Highlight Talk: Eve Adams, Regents Professor (Corbett Ballroom)

Date(s) - Friday
10:00 am - 10:30 am


The Impact of Integrated Behavioral Healthcare Training on the Self-efficacy and Well-being of Counseling Psychology Trainees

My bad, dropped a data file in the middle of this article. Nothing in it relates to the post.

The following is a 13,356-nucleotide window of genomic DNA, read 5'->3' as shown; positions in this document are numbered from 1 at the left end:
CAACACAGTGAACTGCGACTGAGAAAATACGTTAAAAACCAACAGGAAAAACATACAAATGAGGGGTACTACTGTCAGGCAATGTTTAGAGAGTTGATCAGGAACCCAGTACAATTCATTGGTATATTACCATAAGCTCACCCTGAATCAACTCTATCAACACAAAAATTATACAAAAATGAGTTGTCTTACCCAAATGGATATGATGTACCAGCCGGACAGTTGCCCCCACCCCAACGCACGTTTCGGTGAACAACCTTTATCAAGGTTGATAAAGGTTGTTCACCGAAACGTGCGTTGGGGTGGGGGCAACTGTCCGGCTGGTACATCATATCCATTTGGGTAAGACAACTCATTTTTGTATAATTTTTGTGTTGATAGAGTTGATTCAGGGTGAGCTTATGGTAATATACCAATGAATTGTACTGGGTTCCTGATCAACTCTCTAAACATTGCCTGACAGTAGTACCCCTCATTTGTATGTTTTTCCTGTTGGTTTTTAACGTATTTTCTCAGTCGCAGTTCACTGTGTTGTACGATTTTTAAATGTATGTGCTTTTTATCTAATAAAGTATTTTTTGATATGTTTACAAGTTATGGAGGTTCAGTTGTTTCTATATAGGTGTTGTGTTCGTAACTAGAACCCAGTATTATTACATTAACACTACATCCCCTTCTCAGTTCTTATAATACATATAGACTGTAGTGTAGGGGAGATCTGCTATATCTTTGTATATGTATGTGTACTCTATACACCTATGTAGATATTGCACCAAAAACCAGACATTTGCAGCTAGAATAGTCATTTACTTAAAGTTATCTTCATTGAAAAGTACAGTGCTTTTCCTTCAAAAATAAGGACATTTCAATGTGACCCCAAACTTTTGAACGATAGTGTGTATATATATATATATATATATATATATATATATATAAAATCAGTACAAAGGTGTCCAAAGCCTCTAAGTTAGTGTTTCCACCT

This presentation will describe some of the effective training strategies that have been utilized in the counseling psychology PhD program at NMSU. These training strategies are a product of grant-funded curricular development as the program that has been a recipient of a HRSA Graduate Psychology Education grant for 14 years. Two of the primary objectives of this grant have been: 1) to enhance trainees’ self-efficacy regarding their primary care psychology competencies in interprofessional teams in primary care settings and 2) to enhance trainees’ well-being by having them experience the integrative effects of mindfulness trainees.  Self-efficacy is the belief people have in their ability to succeed at a given task (Bandura, 1986). It is essential to raise the trainees’ self-efficacy as Social Cognitive Career Theory (SCCT; Lent, Brown, & Hackett, 2002) suggests that self-efficacy about specific abilities (e.g., primary care psychology competencies) will increase the chances that career interests in integrated behavioral health will become career goals and career actions. The grant-related curriculum is designed not only to enhance the trainees’ self-efficacy in their skills, but also help them recognized the added value of working as part of an integrated team to meet the needs of patients, and to increase their own well-being as healthcare providers. The presentation will provide some of the program evaluation data that demonstrate how the grant-related curriculum has increased the trainees’ integrated behavioral health self-efficacy. Additionally, data will provided that demonstrates the specific effectiveness of the grant-funded mindfulness training on enhancing the trainees’ self-compassion, present-moment awareness and secure attachment, while decreasing their anger rumination and avoidant behavior.